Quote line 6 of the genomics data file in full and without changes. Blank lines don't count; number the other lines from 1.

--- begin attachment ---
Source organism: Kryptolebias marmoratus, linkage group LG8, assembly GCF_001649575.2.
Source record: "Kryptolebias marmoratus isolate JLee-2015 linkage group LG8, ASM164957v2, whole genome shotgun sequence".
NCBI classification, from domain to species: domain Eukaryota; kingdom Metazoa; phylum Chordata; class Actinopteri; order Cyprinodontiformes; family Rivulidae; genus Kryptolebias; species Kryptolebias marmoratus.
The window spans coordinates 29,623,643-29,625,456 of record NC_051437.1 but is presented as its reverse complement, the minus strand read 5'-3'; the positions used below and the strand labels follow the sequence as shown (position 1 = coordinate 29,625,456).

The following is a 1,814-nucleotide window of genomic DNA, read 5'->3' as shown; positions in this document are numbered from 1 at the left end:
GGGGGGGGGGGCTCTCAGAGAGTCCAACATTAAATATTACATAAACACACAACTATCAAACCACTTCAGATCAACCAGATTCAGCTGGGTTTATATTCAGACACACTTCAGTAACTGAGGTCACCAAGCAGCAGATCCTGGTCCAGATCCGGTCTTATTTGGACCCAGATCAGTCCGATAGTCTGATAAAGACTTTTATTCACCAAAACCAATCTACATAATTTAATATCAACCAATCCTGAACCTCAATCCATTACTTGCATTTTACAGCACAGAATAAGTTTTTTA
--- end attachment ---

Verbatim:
GGGGGGGGGGGCTCTCAGAGAGTCCAACATTAAATATTACATAAACACACAACTATCAAACCACTTCAGATCAACCAGATTCAGCTGGGTTTATATTCAGACACACTTCAGTAACTGAGGTCACCAAGCAGCAGATCCTGGTCCAGATCCGGTCTTATTTGGACCCAGATCAGTCCGATAGTCTGATAAAGACTTTTATTCACCAAAACCAATCTACATAATTTAATATCAACCAATCCTGAACCTCAATCCATTACTTGCATTTTACAGCACAGAATAAGTTTTTTA